If you're a current or former smoker and have never been screened for lung cancer, listen up!
In a new study published in the journal Jama Oncology, experts write that most current and former smokers in America don't get screened for lung cancer even though they're at very high risk of the deadly disease.
What's more, this study revealed that current and former smokers can reduce their risk of dying of lung cancer by as much as 20% by getting screened!
Study reveals that current and former smokers can prevent lung cancer death by 20% by getting screened for the deadly disease
To reach their findings, researchers analysed federal government data. They identified that the share of eligible current and former smokers who went for lung cancer
screenings over the past year remained very low – 3.3% in 2010 to 2.9% in 2015.
The researchers found that out of the 6.8 million current and former smokers living in America in 2015 who should’ve gone for lung cancer
screenings, only 262,700 did!
They concluded that those who did get screened for lung cancer
were able to reduce their risk of lung cancer death by as much as 20%.
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Study leader Dr Ahmedin Jemal reported in a cancer society news release, “The reasons for the low uptake in screening are probably varied, and likely include lack of knowledge among both smokers and doctors as to screening recommendations, as well as access to high-quality screening.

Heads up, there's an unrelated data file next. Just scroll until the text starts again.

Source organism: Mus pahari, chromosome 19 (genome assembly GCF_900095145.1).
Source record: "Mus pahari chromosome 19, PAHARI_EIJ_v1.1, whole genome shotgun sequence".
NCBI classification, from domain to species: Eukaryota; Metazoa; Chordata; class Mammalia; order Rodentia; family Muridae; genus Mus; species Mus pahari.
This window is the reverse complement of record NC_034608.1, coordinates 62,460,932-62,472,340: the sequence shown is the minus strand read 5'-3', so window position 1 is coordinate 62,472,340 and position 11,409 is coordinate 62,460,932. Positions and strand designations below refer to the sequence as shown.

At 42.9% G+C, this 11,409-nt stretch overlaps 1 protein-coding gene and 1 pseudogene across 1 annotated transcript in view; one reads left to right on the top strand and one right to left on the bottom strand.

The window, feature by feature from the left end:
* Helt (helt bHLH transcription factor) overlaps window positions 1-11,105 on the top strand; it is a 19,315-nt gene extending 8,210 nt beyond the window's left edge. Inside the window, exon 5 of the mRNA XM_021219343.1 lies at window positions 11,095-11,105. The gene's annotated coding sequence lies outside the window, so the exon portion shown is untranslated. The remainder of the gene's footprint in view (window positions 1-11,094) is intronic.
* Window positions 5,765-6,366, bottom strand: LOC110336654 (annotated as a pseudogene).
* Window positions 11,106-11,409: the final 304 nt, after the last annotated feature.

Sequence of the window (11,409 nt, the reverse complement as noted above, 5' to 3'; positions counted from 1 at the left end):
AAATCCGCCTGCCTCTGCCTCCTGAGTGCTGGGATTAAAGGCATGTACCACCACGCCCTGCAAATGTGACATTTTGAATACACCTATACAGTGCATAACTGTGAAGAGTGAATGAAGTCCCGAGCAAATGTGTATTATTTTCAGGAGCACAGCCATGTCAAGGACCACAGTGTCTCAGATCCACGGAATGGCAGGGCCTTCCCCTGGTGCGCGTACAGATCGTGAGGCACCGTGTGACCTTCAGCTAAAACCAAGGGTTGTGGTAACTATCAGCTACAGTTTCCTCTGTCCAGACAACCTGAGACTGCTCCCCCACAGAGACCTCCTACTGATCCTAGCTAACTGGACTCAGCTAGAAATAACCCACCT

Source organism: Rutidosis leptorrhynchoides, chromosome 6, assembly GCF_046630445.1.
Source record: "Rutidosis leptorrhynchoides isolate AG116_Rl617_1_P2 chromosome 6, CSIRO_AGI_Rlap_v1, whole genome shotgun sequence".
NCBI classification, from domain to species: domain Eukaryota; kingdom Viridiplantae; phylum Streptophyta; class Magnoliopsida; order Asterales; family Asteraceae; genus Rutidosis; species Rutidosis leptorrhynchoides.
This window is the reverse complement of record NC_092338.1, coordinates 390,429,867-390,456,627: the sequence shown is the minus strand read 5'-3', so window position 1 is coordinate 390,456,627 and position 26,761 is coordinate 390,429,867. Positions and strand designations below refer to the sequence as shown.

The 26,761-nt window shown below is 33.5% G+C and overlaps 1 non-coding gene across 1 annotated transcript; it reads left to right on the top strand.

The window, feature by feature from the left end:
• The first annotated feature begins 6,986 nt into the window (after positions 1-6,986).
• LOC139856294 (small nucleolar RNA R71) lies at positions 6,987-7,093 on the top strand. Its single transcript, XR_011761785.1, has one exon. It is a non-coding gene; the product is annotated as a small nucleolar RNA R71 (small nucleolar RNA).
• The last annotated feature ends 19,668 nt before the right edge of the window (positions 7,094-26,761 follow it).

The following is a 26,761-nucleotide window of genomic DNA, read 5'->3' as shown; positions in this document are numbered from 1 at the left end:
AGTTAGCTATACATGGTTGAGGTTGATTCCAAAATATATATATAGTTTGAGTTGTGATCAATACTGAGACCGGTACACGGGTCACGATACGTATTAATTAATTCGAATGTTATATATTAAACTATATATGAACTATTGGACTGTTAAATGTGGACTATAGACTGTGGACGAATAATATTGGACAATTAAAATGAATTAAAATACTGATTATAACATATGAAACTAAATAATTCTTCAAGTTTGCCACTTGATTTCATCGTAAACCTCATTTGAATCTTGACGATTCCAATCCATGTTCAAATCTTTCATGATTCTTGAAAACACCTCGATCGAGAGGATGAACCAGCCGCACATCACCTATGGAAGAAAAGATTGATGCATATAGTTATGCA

“Our previous study showed implementing quality screening broadly across the US could prevent about 12,000 lung cancer deaths every year in the short term. But we cannot prevent those deaths until and unless we start educating eligible smokers as well as clinicians about the benefits and risks of screening, so patients can make an informed decision,” he added.
The US Preventive Services Task Force recommends that everyone who smokes 30 packs or more a year gets screened for lung cancer annually
According to the American Cancer Society, this spanking new study should serve as an indicator that people need to get screened for lung cancer regularly. But just how regularly should you go?
The US Preventive Services Task Force says that for people between age 55 and 80 who smoke 30 packs or more of cigarettes per year, once a year is enough. They add that it’s important you get screened with low-dose computed technology.
While this study confirms that past and present smokers are at high risk of lung cancer, it’s important to remember that anyone can get lung cancer. In fact, approximately 20% of people who die from the disease have never had a single puff of a cigarette! To learn more about the signs and symptoms of lung cancer, go here
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